Adapting or creating a site for a global audience is a significant challenge. You need to localize the content, be ready to answer requests in foreign languages and, if you sell online, comply with local regulations in terms of privacy, taxation and more.
From a design standpoint, you need to integrate the localized content in the navigation. You want foreign visitors to find the localized content that was so hard to create!
HTTP can help with the navigation thanks to “content negotiation.” The principle is the following: when the client requests a resource from the server, it adds information about the user preference, including the languages that he or she speaks. The server analyses the header and returns the most appropriate localized version.
The header looks like:
Accept-Language: fr-be, fr; q=0.8 en; q=0.5
I.e. it lists acceptable locales (according to RFC 1766). The optional q “quality” parameter establishes an hierarchy. The higher q are to be prefered so, in the above example, the user would want the Belgian French version, failing the generic French version, failing that the English version.
The Apache web server implements content negotiation through the mod_negotiate module. By default the module is built with Apache.
mod_negotiate supports two working modes: type-map files and multi views. Type-map are more flexible and I prefer to use it. To enbable type-map, uncomment the following line in httpd.conf and restart the server:
AddHandler type-map var
Alternatively you can add the statement to an .htaccess file, e.g. for virtual servers.
Next you must prepare a type-map for localized resources. The type-map associates files and languages. Listing 1 is an example:
Listing 1: about.var
URI: about URI: special.cgi Content-Language: fr, fr-be, fr-ca, fr-ch, fr-lu, fr-mc Content-type: text/html Description: Français URI: about-german.html Content-Language: de, de-ch, de-at, de-lu, de-li Content-type: text/html Description: Deutsch URI: about.html Content-Language: en, en-au, en-bz, en-ca, en-ie, en-jm, en-nz, en-ph, en-za, en-tt, en-gb, en-us, en-zw Content-type: text/html Description: English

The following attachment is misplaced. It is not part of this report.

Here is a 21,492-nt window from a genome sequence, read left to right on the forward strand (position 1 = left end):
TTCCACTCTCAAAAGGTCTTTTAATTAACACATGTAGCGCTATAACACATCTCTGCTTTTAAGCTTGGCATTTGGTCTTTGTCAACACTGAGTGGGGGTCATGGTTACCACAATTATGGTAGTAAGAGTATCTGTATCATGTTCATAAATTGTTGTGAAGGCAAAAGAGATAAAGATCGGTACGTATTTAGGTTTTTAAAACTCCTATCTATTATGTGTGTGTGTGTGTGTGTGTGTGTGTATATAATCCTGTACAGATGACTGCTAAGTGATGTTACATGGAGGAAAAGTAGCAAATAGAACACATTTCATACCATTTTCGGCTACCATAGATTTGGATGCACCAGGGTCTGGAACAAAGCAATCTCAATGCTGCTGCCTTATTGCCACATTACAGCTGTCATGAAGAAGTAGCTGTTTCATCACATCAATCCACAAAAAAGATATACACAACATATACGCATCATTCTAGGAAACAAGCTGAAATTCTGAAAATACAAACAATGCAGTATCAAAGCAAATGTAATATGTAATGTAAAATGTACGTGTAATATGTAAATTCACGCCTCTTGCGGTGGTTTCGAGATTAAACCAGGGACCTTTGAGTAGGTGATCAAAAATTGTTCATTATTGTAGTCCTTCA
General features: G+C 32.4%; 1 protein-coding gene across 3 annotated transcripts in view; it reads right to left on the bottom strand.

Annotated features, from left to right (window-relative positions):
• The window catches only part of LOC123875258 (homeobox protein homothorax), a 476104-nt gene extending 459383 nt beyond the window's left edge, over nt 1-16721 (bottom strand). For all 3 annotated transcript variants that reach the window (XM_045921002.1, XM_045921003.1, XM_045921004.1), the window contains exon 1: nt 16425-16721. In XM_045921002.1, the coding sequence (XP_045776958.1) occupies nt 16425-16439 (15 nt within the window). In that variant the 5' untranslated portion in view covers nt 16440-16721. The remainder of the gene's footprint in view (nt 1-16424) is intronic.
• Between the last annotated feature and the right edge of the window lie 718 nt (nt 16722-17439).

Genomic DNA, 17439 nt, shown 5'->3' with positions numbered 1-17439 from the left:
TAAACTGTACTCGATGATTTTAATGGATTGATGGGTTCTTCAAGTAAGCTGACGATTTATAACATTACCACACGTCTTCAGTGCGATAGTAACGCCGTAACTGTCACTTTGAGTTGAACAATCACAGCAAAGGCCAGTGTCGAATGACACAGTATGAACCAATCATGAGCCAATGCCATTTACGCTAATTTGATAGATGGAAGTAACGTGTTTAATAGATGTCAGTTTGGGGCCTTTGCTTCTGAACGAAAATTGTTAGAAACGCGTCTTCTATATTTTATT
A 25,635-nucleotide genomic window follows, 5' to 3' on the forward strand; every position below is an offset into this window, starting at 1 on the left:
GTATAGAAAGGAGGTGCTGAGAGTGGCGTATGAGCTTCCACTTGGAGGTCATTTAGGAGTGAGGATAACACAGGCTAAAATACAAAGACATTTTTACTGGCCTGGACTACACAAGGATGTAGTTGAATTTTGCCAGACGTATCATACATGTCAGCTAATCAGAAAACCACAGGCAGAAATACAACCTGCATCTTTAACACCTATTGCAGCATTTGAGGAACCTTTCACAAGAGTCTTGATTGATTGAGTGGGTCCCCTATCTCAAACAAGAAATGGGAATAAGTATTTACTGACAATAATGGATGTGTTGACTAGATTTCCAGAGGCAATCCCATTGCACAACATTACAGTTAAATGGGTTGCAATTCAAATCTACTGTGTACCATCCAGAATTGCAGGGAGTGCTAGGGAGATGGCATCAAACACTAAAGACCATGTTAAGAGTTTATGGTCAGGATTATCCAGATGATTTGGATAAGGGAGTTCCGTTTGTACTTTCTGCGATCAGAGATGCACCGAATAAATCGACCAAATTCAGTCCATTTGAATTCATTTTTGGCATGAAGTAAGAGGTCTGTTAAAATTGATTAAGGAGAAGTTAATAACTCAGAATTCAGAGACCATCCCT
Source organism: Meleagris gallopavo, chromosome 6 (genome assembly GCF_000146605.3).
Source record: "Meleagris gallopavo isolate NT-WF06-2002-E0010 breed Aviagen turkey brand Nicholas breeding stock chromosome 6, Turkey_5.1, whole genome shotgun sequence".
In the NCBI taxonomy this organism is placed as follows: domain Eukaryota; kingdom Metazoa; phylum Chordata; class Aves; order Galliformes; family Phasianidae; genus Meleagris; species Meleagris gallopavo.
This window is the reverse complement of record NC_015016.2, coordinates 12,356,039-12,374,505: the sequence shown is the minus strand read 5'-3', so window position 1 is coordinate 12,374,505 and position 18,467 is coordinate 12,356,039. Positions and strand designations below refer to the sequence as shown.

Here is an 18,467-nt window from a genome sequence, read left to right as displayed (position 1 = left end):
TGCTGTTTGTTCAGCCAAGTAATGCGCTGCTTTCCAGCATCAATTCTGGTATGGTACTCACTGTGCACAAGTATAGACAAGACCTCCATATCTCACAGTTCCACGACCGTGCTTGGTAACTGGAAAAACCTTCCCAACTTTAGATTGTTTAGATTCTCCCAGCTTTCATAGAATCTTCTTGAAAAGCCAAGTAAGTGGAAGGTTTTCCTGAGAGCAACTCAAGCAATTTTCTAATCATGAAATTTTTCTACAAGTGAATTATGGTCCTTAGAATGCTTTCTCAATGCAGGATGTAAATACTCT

The type-map is broken down in sections. The first section gives the URI for the multi-lingual ressource. In the above example, if the client accesses http://domain/about, the server will return localized content.
The following associates language tags to a specific resource. If the client requests one of the French locales, then the server will call the special.cgi script, if the user requests a German locale, the server returns about-german.html and if the user request an English page, the server returns about.html.
You can add more sections to support more languages. The URIs can point to CGI scripts, redirections, servlets, anything.
The Language Tag Problem
Unfortunately content negotiation is another great protocol that is hampered by poor browser implementations.
Technically, the user can request either a generic language, e.g. en for English, or a variation of the language, e.g. en-us for American English or en-gb for British English. In practice, users who read a variation understand the generic language as well.
Therefore browsers are encouraged to request both the specific variation and the more generic language. By default, the major browsers request only specific language, e.g. American English to the exclusion of generic English.
Since few users bother to change the default configuration, it pays to list all the variations in the type-map.
If the browser requests a local that is not available, mod_negotiate generates a (rather unfriendly) error 406. You can trap the error page through the usual ErrorDocument directive or by adding the following URI section immediately under URI:about
URI: none.html Content-type: text/html Description: Default
I like type-maps because they are very flexible. Depending on the locale, a resource can point to HTML pages, CGI scripts, servlets or even redirection (send them to a country-specific site).
If you localize many pages, you may not want to write all the type maps. mod_negotiate also support multi views which let it extract the language from the file name. See the Apache manual for information on multi views.
Content negotiation greatly simplifies the navigation of localized web site. Don’t bother asking the user for his or her language preferences, get them from the browser.
About the Author
Benoît Marchal is a Belgian writer and consultant. He is the author of XML by Example and other XML books. He is currently developing new training material on UML modelling and XML.